Author: J.A. Beckford, R. Gale, D. Owen, C. Peach, and P. Weller (2006)
Publisher: The Office of the Deputy Prime Minister
Release Date: April 2006
Pages: 117
Source: No longer available on the website

This overview of the Muslim, Hindu and Sikh populations has been compiled for the ODPM – renamed the Department for Communities and Local Government after the May 2006 reshuffle – has been prepared by four of the leading academics with expertise in social geography and religious communities in Britain: Professor Paul Weller, University of Derby, Professor James Beckford and Dr David Owen, University of Warwick, Dr Richard Gale, University of Birmingham; and Professor Ceri Peach, University of Oxford. The professors have established an informal consultancy network, ‘The Mercia Group’.

The report provides a comprehensive survey – over 600 references are cited in the bibliography – of publications and ‘grey literature’ in the last decade relevant to the Department’s “strategic priorities of Housing Supply and Demand, Decent Places to Live, Tackling Disadvantage, Delivery Better Service and Promoting the Development of the English Regions” and “its bearing on the relationship between faith and other equalities strands in terms of ethnicities, gender, sexuality an disability”. The review was conducted betseen January and July 2005

The evidence-based compilation confirms conclusions that have been drawn from the religion question in the 2001 Census: that Muslims live in the most deprived neighbourhoods of the country with the highest rates of unemployment. The report notes that “33 per cent of the Muslim population is located in the 10 per cent most deprived neighbourhoods” (page 39). Their share of the population “broadly declines as prosperity increases”.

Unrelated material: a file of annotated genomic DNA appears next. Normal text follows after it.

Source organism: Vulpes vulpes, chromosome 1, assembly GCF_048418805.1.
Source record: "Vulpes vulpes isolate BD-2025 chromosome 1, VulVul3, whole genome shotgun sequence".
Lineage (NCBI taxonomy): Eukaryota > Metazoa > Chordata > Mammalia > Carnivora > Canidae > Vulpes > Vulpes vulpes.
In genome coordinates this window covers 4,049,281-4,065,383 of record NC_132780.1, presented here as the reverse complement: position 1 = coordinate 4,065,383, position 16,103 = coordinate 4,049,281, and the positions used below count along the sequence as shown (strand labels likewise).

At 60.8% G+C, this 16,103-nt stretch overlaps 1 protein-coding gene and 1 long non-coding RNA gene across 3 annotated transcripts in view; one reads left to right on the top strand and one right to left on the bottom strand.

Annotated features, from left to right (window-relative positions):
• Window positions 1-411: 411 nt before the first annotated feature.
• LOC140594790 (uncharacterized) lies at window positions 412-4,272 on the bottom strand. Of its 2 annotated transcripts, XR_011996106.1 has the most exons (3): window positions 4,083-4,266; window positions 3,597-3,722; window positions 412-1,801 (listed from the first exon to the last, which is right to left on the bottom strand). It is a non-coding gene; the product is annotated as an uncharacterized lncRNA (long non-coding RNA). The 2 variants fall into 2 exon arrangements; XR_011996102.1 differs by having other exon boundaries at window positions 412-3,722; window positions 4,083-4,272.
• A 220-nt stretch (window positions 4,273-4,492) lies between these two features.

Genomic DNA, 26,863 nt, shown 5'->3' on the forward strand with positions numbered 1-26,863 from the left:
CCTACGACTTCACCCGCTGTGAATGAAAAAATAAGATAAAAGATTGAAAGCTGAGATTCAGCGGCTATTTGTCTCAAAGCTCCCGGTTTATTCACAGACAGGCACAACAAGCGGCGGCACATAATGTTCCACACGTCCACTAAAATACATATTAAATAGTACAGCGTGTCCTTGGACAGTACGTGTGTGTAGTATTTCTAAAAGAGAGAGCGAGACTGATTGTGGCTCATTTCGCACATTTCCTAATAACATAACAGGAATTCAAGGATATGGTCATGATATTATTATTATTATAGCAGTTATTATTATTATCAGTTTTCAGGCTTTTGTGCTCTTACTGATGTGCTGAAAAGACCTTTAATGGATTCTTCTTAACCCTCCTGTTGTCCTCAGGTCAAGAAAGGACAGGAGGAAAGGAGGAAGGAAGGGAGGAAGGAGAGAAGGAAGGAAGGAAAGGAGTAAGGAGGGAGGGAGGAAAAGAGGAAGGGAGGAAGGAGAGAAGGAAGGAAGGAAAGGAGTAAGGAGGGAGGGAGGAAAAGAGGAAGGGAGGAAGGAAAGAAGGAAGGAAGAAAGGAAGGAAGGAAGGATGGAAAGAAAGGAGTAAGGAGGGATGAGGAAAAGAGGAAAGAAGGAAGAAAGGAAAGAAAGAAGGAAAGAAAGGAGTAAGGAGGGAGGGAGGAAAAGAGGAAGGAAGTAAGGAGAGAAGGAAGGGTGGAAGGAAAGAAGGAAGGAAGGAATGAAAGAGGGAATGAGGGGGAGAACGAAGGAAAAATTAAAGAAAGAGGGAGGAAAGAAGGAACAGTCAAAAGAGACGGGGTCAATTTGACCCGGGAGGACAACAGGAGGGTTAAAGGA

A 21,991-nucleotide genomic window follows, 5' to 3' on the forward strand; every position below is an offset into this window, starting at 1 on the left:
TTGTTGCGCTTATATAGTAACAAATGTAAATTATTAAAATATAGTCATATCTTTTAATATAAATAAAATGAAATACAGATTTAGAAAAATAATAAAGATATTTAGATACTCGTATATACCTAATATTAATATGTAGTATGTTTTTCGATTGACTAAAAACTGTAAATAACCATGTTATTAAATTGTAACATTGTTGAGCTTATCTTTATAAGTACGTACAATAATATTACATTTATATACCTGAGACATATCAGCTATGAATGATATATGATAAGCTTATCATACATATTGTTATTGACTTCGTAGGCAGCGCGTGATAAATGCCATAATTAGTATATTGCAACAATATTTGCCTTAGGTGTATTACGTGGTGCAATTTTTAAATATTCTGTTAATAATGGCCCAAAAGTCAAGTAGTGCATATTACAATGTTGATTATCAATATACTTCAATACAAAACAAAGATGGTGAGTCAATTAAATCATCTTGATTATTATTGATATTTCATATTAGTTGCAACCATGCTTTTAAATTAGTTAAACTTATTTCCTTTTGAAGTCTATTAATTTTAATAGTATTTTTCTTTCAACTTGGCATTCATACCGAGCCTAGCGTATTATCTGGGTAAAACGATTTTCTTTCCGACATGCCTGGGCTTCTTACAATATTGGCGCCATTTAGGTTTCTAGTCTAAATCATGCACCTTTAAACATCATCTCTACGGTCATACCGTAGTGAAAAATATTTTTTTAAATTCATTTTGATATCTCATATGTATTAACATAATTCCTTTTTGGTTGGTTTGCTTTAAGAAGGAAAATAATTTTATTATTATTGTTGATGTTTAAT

Nearly 18 per cent of Muslims aged 16-24 were unemployed and nearly 14 per cent of those aged 25+ (comparative figures for Hindus are 7 and 5 per cent respectively]. Forty per cent of Muslim [and 26 per cent of Hindu, for comparative purposes] experience housing deprivation.

Interestingly, the report challenges the stereotype that Britain is becoming sharply divided along ethno-religious lines and that Muslims in particular are an insular and self-isolating community. For example it notes “the Muslim population is more ethnically heterogenous than the Sikhs or Hindus” and “there were only three wards in London [of around 900] in which Muslims formed over half of the population” (page 42). Moreover, “all Hindus, Sikhs and Muslims in England are currently living in wards with mixed populations. They do not live in religiously exclusive wards….the Jewish and the Hindu populations, for example, have concentrations in areas of affluence” (page 43).

Clearly a policy implication is that when tackling problems of poverty and deprivation within the Muslim community, this should be done in an inclusive way, bearing in mind pockets of poverty within the Christian and ethnically white groups.